It’s 2019. It’s no secret that websites are important for a business, any type of business–from dentist practices to grocery stores to huge corporations. However, we all know that not all websites are created equal.
In Nick Loper’s book, The Small Business Website Checklist: A 51-Point Guide to Build Your Online Presence the Smart Way, he writes:
“A wise man told me that people only use the internet for two reasons:
- To be entertained
- To solve a problem”
In the case of a small business website, most likely you are fulfilling the second reason–solving a problem. Think about it–the hot water goes out, a tree needs to be cut down, a will needs to be written, childcare needs to be found–where do most people head first? They open their computers or pull out their smartphones and ask their trusty friend Google to help them find a business to solve their problems.
The business website is important. It is helping people solve their problems. Therefore, a website should not just be a last minute add-on to the company that rarely gets updated or edited. As Nicole Leinbach-Reyhle points out, “…if you have a bad website it is better to have no website. While no website equals missed opportunities, a bad website can actually be worse since it literally makes your business look bad.” Websites take strategy, time, and effort.
There are many things that go into a good website: fonts, graphics, layout, SEO etc…. These should by no means be ignored, but I do feel that above and beyond all of that there is one thing that makes a great website–letting the company personality shine through.
Let me explain a little bit more about what I mean by this. I mean, not just your company’s brand (which should be apparent throughout the website), but also a sense of who the team players are. You want leads and customers to feel like they know you.
Why is Company Personality Important?
People like to do business with people they know. People like to do business with people they trust. People like to do business with people they like. In today’s world that doesn’t always and can’t always mean walking down Main Street to the shop around the corner and finding your next door neighbor sitting behind the counter. We have to build relationships and trust another way.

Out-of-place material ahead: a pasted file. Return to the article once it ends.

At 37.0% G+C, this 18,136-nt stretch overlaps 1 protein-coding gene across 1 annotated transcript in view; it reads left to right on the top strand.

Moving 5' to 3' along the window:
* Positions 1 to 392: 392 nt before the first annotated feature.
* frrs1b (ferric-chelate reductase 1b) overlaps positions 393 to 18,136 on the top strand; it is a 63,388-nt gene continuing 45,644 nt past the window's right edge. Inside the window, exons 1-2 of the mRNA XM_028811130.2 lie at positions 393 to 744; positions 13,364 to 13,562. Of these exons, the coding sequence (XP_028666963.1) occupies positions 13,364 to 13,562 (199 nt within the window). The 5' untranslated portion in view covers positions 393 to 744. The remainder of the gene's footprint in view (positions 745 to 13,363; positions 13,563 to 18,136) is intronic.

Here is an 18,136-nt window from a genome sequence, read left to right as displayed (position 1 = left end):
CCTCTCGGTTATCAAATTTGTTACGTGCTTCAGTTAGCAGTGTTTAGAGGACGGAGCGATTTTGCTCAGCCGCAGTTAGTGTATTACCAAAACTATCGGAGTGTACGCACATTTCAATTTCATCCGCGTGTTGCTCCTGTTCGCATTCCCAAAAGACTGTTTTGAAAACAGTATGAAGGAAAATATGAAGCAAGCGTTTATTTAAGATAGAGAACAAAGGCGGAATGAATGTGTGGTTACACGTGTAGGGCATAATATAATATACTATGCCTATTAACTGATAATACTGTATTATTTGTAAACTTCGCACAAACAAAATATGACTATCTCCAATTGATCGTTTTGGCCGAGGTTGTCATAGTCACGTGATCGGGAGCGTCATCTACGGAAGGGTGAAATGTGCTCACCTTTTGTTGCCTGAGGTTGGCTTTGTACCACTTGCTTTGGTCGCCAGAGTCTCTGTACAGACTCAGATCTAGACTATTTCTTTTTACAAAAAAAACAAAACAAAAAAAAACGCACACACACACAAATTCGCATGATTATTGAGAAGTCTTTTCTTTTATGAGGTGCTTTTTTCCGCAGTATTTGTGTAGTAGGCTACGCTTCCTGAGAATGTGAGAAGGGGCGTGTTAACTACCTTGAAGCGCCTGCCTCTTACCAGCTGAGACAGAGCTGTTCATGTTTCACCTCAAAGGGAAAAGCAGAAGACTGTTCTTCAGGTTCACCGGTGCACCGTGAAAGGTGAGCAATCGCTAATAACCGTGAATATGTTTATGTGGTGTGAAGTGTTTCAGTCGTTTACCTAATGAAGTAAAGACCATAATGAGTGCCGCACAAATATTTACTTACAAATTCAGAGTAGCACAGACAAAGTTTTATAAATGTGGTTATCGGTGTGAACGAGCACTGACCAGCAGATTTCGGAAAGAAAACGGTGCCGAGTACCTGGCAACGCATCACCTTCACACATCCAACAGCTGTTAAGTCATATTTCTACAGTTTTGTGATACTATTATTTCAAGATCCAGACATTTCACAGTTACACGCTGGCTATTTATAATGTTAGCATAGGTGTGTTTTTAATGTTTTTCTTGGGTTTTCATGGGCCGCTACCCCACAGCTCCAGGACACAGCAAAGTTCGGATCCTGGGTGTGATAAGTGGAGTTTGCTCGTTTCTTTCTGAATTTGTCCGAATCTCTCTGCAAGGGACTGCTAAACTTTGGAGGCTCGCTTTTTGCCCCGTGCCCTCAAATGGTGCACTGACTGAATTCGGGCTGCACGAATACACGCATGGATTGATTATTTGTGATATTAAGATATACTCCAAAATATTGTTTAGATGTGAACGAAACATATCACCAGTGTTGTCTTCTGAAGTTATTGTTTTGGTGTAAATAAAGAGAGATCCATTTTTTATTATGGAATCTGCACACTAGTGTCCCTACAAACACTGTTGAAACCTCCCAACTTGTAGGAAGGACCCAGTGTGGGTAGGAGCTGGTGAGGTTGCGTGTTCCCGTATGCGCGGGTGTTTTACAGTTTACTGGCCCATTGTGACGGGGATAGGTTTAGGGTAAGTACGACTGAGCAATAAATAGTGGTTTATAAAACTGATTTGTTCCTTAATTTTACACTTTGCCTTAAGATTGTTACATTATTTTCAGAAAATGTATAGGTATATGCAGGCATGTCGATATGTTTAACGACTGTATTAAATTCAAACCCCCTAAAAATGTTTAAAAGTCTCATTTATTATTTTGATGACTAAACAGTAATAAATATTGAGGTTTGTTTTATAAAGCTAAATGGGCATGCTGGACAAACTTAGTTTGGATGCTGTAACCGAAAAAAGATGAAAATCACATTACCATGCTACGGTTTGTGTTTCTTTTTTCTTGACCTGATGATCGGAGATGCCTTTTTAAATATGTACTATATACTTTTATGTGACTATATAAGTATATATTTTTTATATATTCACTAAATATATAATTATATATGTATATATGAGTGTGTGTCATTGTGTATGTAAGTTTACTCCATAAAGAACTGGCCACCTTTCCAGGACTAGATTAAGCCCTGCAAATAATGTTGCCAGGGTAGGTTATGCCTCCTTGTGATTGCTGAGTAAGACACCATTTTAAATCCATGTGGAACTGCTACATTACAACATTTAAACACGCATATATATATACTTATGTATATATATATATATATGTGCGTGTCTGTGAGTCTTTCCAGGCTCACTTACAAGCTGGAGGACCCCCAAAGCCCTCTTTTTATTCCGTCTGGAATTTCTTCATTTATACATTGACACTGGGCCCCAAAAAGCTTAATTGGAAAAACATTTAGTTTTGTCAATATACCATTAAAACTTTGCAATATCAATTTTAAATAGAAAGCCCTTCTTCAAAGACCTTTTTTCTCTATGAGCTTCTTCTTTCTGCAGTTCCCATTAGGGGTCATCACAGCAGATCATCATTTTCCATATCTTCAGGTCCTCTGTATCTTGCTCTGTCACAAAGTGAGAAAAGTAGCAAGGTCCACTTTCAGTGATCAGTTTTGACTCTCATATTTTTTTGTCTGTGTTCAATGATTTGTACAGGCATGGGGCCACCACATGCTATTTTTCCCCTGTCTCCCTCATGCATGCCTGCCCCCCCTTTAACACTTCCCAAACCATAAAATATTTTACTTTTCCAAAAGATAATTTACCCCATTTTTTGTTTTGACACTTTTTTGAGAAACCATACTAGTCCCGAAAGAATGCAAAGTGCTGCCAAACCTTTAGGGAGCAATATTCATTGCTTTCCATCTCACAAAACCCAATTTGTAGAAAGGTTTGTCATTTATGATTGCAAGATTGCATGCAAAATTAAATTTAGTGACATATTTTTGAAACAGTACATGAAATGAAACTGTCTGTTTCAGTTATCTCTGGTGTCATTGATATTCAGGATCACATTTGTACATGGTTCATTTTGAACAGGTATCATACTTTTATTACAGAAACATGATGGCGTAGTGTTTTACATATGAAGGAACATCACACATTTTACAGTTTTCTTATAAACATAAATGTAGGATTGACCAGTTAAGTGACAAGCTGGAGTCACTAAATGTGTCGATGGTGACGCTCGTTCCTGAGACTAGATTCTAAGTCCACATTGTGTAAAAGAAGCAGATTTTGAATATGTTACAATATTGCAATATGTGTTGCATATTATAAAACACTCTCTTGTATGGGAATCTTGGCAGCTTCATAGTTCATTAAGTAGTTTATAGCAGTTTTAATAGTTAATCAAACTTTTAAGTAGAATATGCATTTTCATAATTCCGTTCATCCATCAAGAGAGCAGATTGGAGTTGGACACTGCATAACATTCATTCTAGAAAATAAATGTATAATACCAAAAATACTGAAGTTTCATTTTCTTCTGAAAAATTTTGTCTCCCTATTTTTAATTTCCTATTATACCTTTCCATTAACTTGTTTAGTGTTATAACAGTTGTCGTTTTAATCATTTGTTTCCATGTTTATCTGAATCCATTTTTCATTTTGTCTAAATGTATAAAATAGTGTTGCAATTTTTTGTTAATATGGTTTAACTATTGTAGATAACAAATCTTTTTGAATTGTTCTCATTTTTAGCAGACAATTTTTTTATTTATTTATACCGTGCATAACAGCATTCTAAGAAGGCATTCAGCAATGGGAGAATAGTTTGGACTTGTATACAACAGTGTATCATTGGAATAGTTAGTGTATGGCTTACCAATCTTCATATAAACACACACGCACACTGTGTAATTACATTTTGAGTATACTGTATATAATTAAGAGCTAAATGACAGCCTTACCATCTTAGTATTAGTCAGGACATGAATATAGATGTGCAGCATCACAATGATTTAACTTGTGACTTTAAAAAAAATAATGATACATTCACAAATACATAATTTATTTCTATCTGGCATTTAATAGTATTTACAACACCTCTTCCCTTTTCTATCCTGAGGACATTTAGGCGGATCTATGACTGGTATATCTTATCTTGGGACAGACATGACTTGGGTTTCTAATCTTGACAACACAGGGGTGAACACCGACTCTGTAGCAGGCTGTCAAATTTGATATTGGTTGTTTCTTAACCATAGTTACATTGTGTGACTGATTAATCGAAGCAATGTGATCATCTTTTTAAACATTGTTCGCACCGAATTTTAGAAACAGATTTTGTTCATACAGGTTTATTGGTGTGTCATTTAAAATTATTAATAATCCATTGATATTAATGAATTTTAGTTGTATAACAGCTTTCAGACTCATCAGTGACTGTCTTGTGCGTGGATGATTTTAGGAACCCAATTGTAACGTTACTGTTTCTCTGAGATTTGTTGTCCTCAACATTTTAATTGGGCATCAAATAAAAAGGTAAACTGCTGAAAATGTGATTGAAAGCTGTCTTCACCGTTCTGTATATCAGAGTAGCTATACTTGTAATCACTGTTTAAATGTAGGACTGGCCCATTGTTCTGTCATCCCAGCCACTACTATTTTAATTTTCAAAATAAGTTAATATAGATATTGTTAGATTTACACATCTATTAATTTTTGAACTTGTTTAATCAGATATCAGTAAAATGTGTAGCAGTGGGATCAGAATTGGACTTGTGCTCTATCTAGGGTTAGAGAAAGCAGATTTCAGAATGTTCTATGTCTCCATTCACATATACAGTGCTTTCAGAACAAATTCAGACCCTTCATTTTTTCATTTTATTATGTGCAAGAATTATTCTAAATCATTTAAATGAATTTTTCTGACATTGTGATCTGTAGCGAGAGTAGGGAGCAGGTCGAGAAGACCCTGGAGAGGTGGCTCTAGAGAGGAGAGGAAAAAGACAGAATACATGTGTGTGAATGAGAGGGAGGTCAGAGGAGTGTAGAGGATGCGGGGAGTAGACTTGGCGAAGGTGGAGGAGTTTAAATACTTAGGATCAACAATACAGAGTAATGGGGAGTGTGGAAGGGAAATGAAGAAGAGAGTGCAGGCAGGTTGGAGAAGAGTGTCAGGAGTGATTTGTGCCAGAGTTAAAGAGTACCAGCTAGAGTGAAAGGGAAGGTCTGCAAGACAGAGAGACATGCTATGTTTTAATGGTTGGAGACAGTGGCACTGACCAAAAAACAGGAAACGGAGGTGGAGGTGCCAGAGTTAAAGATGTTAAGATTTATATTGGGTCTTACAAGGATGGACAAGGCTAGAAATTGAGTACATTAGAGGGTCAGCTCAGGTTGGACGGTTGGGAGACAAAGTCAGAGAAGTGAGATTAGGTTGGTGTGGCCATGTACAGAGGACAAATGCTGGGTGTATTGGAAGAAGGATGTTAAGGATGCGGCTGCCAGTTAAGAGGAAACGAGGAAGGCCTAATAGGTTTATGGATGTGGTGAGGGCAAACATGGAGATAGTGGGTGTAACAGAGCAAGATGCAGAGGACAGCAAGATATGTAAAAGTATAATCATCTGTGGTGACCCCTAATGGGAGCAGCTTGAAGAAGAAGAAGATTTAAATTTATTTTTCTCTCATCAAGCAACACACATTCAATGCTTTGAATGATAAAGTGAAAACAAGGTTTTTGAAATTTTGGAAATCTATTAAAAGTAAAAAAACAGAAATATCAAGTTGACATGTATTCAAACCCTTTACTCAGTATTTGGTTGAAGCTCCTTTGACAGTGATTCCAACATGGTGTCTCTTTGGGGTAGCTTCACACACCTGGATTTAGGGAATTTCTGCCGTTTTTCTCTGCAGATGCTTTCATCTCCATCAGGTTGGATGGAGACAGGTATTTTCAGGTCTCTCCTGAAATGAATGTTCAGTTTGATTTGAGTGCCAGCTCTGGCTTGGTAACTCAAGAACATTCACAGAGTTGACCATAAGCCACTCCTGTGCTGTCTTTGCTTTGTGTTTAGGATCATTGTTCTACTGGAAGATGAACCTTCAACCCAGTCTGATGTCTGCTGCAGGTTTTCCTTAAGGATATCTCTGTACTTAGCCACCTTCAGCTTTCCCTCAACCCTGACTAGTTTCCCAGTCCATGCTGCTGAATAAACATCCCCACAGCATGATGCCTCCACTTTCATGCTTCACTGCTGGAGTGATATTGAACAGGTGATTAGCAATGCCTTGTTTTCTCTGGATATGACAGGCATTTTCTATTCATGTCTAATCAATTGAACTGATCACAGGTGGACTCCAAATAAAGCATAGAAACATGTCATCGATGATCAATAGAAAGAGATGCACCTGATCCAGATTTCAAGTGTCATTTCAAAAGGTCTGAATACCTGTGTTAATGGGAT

When the internet is the new Main Street for many in search of a solution to a problem, you want to get potential customers to like and trust you based on what they find on their stroll through the internet. This means, they need to like and trust you based on what your website has to say about you.
How Can I Show Company Personality on a Website?
So just how can you get people to know, like, and trust you based on your website and internet presence? Here are a few simple ideas to help:
Don’t forget the ‘about’ section
Accounting Today blogger, Hugh Duffy, states, “The most-visited page on any website, an About page is like a first introduction.”
You can have a whole page on your website dedicated to letting the world know about the business, its history, its values, its goals, and its team members. Therefore, do not neglect this page. Put effort into making it a comprehensive view of the company and its employees.
Take advantage of social media
Social media can be a wonderful tool. It’s a perfect venue to give customers a behind-the-scenes view. You can highlight various employees, show pictures of the office space, and include fun company and employee trivia.
Through social media you can also interact with customers and leads, which enables the relationship and trust to grow even more. Have social media links or icons on your website to help customers become your friends and/or followers.
Use images and video
A website of just text is boring. A website of just stock photos is better, but that can even be kind of boring. Include quality headshots of your employees and pictures of the business. Showcase any type of videos or vlogs as well. When people can see a face and hear a voice, it really helps to make them feel like they know you.
Be consistent with your brand
Yes, you want people to know and like you. You want to be relatable, but you do not want to be relatable at the expense of your company’s brand. For example, if you own a health food store, you probably want to make sure that there aren’t any employee bios on the page talking about a love for french fries and potato chips. Keep the brand in mind. Remember, you want people to know and like you, but you also want them to respect your business and value your services.
Looking for more small business advice? Contact us at Lumen Advisory and Finance!